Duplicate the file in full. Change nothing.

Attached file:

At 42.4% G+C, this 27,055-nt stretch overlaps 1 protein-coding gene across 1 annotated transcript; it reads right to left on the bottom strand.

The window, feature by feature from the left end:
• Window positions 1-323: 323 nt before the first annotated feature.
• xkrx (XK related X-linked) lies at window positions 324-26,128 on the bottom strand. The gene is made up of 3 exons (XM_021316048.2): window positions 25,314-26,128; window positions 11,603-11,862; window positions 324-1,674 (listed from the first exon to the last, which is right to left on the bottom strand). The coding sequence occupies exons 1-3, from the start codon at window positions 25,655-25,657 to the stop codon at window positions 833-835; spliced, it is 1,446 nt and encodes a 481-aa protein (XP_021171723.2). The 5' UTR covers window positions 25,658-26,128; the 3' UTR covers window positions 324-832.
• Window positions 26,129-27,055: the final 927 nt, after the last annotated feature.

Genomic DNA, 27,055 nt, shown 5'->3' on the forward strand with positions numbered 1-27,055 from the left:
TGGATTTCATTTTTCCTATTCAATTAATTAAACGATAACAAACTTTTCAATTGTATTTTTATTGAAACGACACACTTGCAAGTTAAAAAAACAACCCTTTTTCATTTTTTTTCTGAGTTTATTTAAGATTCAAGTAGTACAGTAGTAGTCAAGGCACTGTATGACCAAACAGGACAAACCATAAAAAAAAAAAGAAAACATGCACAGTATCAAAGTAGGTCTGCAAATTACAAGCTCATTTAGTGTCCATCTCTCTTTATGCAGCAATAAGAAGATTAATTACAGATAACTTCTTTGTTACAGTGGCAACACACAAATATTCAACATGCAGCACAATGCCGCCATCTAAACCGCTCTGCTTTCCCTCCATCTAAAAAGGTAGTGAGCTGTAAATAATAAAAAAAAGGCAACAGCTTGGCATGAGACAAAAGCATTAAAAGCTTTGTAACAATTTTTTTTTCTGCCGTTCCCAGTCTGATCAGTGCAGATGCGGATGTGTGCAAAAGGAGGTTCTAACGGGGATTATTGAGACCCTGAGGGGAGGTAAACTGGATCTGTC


At 42.4% G+C, this 27,055-nt stretch overlaps 1 protein-coding gene across 1 annotated transcript; it reads right to left on the bottom strand.

The window, feature by feature from the left end:
• Window positions 1-323: 323 nt before the first annotated feature.
• xkrx (XK related X-linked) lies at window positions 324-26,128 on the bottom strand. The gene is made up of 3 exons (XM_021316048.2): window positions 25,314-26,128; window positions 11,603-11,862; window positions 324-1,674 (listed from the first exon to the last, which is right to left on the bottom strand). The coding sequence occupies exons 1-3, from the start codon at window positions 25,655-25,657 to the stop codon at window positions 833-835; spliced, it is 1,446 nt and encodes a 481-aa protein (XP_021171723.2). The 5' UTR covers window positions 25,658-26,128; the 3' UTR covers window positions 324-832.
• Window positions 26,129-27,055: the final 927 nt, after the last annotated feature.

Genomic DNA, 27,055 nt, shown 5'->3' on the forward strand with positions numbered 1-27,055 from the left:
TGGATTTCATTTTTCCTATTCAATTAATTAAACGATAACAAACTTTTCAATTGTATTTTTATTGAAACGACACACTTGCAAGTTAAAAAAACAACCCTTTTTCATTTTTTTTCTGAGTTTATTTAAGATTCAAGTAGTACAGTAGTAGTCAAGGCACTGTATGACCAAACAGGACAAACCATAAAAAAAAAAAGAAAACATGCACAGTATCAAAGTAGGTCTGCAAATTACAAGCTCATTTAGTGTCCATCTCTCTTTATGCAGCAATAAGAAGATTAATTACAGATAACTTCTTTGTTACAGTGGCAACACACAAATATTCAACATGCAGCACAATGCCGCCATCTAAACCGCTCTGCTTTCCCTCCATCTAAAAAGGTAGTGAGCTGTAAATAATAAAAAAAAGGCAACAGCTTGGCATGAGACAAAAGCATTAAAAGCTTTGTAACAATTTTTTTTTCTGCCGTTCCCAGTCTGATCAGTGCAGATGCGGATGTGTGCAAAAGGAGGTTCTAACGGGGATTATTGAGACCCTGAGGGGAGGTAAACTGGATCTGTC